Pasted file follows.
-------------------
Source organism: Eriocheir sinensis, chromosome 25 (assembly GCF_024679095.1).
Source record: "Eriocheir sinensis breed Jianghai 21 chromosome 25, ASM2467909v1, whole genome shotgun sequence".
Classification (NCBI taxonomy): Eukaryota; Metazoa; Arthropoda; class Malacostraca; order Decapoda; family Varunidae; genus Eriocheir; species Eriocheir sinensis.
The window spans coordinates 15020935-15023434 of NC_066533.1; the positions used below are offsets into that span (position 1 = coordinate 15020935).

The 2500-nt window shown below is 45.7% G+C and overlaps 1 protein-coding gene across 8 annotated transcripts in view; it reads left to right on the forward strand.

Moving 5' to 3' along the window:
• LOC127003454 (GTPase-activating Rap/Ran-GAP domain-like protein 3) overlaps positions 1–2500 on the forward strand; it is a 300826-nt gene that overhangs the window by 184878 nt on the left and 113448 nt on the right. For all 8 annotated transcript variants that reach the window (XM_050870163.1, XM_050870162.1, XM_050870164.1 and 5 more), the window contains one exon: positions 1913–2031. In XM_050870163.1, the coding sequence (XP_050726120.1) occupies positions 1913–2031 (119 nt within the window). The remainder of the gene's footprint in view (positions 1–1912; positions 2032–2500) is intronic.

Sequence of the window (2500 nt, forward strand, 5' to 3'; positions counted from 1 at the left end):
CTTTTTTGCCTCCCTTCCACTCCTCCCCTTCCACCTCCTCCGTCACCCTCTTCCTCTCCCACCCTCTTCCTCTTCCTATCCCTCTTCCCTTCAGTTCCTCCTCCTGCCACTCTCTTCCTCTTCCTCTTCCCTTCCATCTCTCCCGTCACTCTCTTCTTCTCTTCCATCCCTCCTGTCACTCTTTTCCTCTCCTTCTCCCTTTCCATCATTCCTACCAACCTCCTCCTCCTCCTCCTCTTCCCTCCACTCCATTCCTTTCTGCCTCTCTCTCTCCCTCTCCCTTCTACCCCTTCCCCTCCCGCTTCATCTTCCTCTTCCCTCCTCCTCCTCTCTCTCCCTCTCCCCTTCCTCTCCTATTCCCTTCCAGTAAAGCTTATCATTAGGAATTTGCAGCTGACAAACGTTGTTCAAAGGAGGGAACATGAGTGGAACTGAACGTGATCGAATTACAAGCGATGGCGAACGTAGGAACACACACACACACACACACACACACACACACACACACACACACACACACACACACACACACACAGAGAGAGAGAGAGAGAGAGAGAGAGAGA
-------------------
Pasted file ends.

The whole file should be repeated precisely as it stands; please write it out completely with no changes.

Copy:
Source organism: Eriocheir sinensis, chromosome 25 (assembly GCF_024679095.1).
Source record: "Eriocheir sinensis breed Jianghai 21 chromosome 25, ASM2467909v1, whole genome shotgun sequence".
Classification (NCBI taxonomy): Eukaryota; Metazoa; Arthropoda; class Malacostraca; order Decapoda; family Varunidae; genus Eriocheir; species Eriocheir sinensis.
The window spans coordinates 15020935-15023434 of NC_066533.1; the positions used below are offsets into that span (position 1 = coordinate 15020935).

The 2500-nt window shown below is 45.7% G+C and overlaps 1 protein-coding gene across 8 annotated transcripts in view; it reads left to right on the forward strand.

Moving 5' to 3' along the window:
• LOC127003454 (GTPase-activating Rap/Ran-GAP domain-like protein 3) overlaps positions 1–2500 on the forward strand; it is a 300826-nt gene that overhangs the window by 184878 nt on the left and 113448 nt on the right. For all 8 annotated transcript variants that reach the window (XM_050870163.1, XM_050870162.1, XM_050870164.1 and 5 more), the window contains one exon: positions 1913–2031. In XM_050870163.1, the coding sequence (XP_050726120.1) occupies positions 1913–2031 (119 nt within the window). The remainder of the gene's footprint in view (positions 1–1912; positions 2032–2500) is intronic.

Sequence of the window (2500 nt, forward strand, 5' to 3'; positions counted from 1 at the left end):
CTTTTTTGCCTCCCTTCCACTCCTCCCCTTCCACCTCCTCCGTCACCCTCTTCCTCTCCCACCCTCTTCCTCTTCCTATCCCTCTTCCCTTCAGTTCCTCCTCCTGCCACTCTCTTCCTCTTCCTCTTCCCTTCCATCTCTCCCGTCACTCTCTTCTTCTCTTCCATCCCTCCTGTCACTCTTTTCCTCTCCTTCTCCCTTTCCATCATTCCTACCAACCTCCTCCTCCTCCTCCTCTTCCCTCCACTCCATTCCTTTCTGCCTCTCTCTCTCCCTCTCCCTTCTACCCCTTCCCCTCCCGCTTCATCTTCCTCTTCCCTCCTCCTCCTCTCTCTCCCTCTCCCCTTCCTCTCCTATTCCCTTCCAGTAAAGCTTATCATTAGGAATTTGCAGCTGACAAACGTTGTTCAAAGGAGGGAACATGAGTGGAACTGAACGTGATCGAATTACAAGCGATGGCGAACGTAGGAACACACACACACACACACACACACACACACACACACACACACACACACACACACACACACACACAGAGAGAGAGAGAGAGAGAGAGAGAGAGA